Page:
It's really a wait and see game. Ultimately I think CVS stands to gain the most from this back and forth. Getting market share is all about getting people to switch to your product or service, and Walgreens just essentially handed 10% of their prescriptions business to their many competitors. I think Walgreens should hold its ground. But it should also be careful not to become the next Sears or Kmart when business for pharmacy retail really gets ramped up as more and more baby boomers over the next 15 years or so start getting prescribed more medications, and seek out providers to get them filled.

Even more interesting is that CVS over the last 4 quarters far outdid Walgrens producing better than 3 times the cash than Walgreens did over the same period. In fact, it took in more than $1 billion more than Walgreens did. That means CVS will have more cash to work with to fuel its store improvements, ramp up advertising, repurchase shares and increase dividend payouts to shareholders, and add stores. All feats which could further erode market share for Walgreens. To my mind, that's quite an edge that just gets better if Express Scripts and Walgreens stay on the wrong side of each other.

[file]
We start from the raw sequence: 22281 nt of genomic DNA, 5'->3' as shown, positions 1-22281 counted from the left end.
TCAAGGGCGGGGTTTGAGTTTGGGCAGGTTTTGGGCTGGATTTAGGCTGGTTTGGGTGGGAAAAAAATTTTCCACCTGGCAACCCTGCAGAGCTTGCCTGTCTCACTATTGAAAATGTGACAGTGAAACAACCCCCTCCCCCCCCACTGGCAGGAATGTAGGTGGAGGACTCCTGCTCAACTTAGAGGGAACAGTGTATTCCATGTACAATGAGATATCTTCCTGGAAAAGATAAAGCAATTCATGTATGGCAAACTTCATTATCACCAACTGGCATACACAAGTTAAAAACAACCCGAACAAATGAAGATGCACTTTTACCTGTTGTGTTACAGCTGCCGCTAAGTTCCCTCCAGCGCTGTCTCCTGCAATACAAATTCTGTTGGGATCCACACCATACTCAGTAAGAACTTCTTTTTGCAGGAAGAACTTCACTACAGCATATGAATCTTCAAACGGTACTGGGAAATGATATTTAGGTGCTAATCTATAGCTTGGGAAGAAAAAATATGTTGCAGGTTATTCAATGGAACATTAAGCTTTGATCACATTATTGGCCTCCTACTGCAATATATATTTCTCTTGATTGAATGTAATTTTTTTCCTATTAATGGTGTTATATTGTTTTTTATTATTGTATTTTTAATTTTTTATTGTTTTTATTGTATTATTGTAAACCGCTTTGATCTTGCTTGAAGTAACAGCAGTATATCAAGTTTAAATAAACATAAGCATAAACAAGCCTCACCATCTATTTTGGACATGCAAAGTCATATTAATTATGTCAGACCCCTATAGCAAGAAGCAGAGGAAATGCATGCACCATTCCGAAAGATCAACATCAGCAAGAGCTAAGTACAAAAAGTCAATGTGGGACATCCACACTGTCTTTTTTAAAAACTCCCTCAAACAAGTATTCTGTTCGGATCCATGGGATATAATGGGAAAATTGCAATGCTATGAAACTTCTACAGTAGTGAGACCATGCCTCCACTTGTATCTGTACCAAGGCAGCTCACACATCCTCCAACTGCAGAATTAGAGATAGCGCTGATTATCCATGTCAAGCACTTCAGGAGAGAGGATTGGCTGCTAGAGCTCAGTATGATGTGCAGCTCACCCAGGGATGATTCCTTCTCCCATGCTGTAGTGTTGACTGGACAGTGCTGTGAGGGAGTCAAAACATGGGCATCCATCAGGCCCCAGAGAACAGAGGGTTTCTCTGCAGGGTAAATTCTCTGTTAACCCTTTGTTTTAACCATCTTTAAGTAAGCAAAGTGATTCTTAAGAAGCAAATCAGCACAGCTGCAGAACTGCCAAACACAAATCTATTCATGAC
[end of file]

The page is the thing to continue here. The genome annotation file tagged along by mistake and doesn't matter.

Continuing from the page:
Sunday, February 19, 2012

Winning the Lottery: The Dream of the Big Win

Why bother to play when the odds are so stacked against you?

Looking at the odds of actually winning the lottery, many people simply say, "Why bother?" But unlike gambling in say, a casino, the amount of money one actually would spend just playing the lottery for a lifetime, for a chance at a huge and life changing payout, is really just pennies on the dollar.